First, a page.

This was an appeal from the decision dated 8            Value Added Tax Act 1994. The doctor appealed,
March 2005 of the VAT and Duties Tribunal, which        contending that these services should be treated
had dismissed an appeal by the university that          as taxable to allow him to recover the related input
publicly funded research (PFR) undertaken by it         tax. The ECJ held that the exemption laid down by
was not a business activity and so there was no         Article 13A.1(e) applied to medical examinations
entitlement to input tax credit on related expendi-     and tests only where those services were intended
ture. The university had argued that the expendi-       principally to protect the health of the person con-
ture was incurred for the purpose of its business,
even though the research was publicly funded. The
Tribunal had held that publicly funded research            The solution would be for the Government to
does not result in the making of any taxable sup-
plies and is not predominantly concerned with the          compensate charities for all the irrecoverable
making of taxable supplies to consumers for a con-
sideration.                                                VAT they pay in pursuit of their charitable
    Although he rejected the appeal, Mr Justice
Warren gave careful consideration to the ECJ case
                                                           objectives and specifically on their
of Kretztechnik AG Case C-465/03 in reaching the           non-business activities by returning sums
conclusion that the appeal should be dismissed.
He noted that in that case, the cost components of         equal to the VAT to the charitable sector.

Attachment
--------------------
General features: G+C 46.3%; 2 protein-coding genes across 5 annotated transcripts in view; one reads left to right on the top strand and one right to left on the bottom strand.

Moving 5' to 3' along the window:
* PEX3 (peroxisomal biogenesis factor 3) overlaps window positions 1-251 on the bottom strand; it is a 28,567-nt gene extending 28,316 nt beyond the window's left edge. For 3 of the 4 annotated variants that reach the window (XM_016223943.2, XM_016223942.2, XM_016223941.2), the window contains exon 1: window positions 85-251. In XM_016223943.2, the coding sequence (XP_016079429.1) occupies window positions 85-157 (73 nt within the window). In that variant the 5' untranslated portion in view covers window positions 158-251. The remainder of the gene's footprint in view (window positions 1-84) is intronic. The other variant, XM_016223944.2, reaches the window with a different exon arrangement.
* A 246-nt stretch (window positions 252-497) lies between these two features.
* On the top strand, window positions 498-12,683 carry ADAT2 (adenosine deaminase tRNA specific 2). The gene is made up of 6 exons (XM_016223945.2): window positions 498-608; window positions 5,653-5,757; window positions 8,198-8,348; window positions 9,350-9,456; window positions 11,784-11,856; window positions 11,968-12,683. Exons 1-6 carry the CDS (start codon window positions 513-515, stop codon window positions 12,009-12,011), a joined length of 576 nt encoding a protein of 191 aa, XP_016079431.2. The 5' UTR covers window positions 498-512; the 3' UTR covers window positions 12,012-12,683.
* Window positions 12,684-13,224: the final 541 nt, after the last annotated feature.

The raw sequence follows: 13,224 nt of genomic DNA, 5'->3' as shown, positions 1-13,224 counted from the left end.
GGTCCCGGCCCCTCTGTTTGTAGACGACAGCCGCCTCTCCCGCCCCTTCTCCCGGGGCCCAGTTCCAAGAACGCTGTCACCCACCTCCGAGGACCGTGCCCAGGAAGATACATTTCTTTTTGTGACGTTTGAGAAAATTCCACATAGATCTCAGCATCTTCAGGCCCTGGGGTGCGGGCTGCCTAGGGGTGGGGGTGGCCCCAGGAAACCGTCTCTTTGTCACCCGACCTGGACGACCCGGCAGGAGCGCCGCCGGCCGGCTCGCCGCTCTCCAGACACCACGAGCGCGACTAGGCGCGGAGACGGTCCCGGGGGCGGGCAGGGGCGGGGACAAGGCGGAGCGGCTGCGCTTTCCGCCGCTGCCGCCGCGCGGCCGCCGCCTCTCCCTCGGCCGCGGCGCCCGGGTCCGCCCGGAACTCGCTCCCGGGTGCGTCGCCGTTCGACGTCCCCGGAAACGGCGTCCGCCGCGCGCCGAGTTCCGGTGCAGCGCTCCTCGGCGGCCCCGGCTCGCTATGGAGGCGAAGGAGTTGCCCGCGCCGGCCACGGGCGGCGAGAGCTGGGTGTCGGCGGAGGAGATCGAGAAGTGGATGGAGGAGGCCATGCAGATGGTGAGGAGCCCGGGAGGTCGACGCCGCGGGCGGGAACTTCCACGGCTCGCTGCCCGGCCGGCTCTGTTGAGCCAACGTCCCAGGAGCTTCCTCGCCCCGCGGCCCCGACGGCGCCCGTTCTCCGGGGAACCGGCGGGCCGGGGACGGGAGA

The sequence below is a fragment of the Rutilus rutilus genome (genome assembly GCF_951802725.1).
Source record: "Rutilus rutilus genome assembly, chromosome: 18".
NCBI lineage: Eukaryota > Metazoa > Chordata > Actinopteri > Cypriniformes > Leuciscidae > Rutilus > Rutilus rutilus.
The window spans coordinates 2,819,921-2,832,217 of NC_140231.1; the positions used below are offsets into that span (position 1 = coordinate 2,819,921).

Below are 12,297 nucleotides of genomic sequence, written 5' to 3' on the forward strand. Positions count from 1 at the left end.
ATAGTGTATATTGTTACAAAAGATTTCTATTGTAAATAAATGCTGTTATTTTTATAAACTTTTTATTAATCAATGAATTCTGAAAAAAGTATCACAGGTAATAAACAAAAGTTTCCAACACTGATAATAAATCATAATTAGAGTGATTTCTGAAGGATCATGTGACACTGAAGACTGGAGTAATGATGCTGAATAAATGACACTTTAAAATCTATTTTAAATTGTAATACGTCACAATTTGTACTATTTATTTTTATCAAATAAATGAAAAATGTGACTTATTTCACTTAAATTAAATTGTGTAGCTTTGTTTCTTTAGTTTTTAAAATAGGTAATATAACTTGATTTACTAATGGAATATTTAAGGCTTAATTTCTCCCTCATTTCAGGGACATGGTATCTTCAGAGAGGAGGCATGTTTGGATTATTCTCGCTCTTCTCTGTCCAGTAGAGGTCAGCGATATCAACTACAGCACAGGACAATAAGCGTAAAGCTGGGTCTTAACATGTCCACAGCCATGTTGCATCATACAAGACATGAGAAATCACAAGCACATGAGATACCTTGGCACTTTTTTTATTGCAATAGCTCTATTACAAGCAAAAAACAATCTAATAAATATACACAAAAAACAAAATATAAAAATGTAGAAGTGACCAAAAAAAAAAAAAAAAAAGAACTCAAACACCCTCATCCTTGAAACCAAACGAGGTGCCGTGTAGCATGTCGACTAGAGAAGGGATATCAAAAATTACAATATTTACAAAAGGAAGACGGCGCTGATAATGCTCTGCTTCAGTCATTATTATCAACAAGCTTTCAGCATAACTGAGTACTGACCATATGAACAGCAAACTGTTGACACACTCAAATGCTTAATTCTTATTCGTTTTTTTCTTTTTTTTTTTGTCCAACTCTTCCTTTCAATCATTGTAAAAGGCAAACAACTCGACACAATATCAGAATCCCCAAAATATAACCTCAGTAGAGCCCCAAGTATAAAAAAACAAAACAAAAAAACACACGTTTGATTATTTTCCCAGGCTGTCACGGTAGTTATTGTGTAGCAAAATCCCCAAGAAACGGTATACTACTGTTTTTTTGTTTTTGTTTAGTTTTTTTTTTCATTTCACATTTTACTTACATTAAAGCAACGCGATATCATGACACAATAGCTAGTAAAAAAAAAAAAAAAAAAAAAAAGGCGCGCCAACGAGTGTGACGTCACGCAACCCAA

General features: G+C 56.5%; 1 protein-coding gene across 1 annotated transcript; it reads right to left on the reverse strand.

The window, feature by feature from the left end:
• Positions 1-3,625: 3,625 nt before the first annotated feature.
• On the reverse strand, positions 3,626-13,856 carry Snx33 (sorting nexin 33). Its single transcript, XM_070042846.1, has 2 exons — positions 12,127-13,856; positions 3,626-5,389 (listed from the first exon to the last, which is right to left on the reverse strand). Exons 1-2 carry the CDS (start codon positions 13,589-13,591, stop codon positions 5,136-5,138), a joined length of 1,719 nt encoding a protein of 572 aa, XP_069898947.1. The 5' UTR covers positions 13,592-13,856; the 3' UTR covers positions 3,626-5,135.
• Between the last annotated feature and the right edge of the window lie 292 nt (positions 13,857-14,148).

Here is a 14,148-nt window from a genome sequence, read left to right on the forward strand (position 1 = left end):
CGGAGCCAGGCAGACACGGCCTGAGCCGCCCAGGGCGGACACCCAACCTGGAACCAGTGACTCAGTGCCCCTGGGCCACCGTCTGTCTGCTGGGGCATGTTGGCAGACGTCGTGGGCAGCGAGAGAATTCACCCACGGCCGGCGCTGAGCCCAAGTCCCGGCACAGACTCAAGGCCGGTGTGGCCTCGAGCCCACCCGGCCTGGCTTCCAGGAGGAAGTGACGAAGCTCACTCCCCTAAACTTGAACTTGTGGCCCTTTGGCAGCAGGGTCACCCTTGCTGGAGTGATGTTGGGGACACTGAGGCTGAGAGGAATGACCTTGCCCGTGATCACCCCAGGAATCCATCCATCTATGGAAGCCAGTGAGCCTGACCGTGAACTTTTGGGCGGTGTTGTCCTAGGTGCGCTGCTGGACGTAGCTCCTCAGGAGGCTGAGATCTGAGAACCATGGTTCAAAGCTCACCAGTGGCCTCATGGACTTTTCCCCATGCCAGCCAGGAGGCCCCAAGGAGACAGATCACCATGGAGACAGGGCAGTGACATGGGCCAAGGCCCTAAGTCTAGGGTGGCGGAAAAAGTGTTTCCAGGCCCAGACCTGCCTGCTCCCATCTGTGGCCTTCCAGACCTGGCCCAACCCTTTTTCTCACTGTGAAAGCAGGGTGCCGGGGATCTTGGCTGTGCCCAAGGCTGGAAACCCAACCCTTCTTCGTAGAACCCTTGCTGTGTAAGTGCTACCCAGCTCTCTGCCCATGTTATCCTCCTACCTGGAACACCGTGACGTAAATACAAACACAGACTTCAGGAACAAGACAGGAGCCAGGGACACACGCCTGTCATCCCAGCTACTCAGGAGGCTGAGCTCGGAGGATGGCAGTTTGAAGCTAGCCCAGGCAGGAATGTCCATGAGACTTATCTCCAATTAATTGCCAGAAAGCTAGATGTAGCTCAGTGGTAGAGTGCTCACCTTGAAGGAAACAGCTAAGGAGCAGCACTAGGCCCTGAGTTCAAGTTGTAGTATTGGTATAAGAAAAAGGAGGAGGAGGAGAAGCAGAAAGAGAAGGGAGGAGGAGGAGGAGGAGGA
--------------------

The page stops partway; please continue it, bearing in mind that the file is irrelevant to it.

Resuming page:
the share issue (itself not an economic activity
falling within the scope of the Sixth Directive), had
a link to the company’s economic activity, because      cerned. Exemption did not apply to medical exam-
the aim of the operation was to increase its capital.   inations conducted with a view to preparing med-
Kretztechnik did not carry out other non-commer-        ical reports regarding issues of liability and the
cial activities having an object separate from the      quantification of damages for individuals contem-
company’s business. The case therefore estab-           plating personal injury litigation, or professional
lished that a cost will be a general overhead where     medical negligence for individuals contemplating
it is incurred solely for the benefit of the trader’s   litigation, or to certificates as to a person’s medical
economic activities in general but does not cover       condition for purposes such as entitlement to a war
the position when the activities to which the inputs    pension. The key point from the judgment was that
relate have a result which is achieved for its own      exempt medical care only extended to medical
sake but which at the same time benefits the tax-       interventions with a therapeutic purpose, whether
able person’s other economic activities – for exam-     curative, diagnostic or prophylactic.
ple, by enhancing the reputation of the university          The implications of this case are still being con-
in the present case. In the Judge’s view the costs      sidered by HMRC following responses to their con-
incurred in carrying out PFR could not realistically    sultation about the scope of exemption from VAT
be regarded as a general overhead cost of activi-       medical services (see Business Brief 04/2006).
ties producing taxable or exempt supplies,              One of the major difficulties will be establishing a
because PFR was an activity carried for its own         tenable borderline between medical interventions
sake and in its own right as an important aspect of     with a therapeutic purpose and those with a cos-
the university’s activities. PFR did not form part of   metic purpose ranging from face lifts to body tucks
the university’s business and was not an activity       to hair removal. An issue to be resolved is the
which could sustain recovery as an overhead of          extent to which the therapeutic purpose can be
that business. These were conclusions that the          psychological rather than necessarily therapeutic
Tribunal could properly reach on the facts they         from a strict clinical point of view.
had found. To win the case, the university would
have had to show that there was a direct and imme-         To be completed in the next issue


Indirect Tax Voice, November 2006                                                                                 11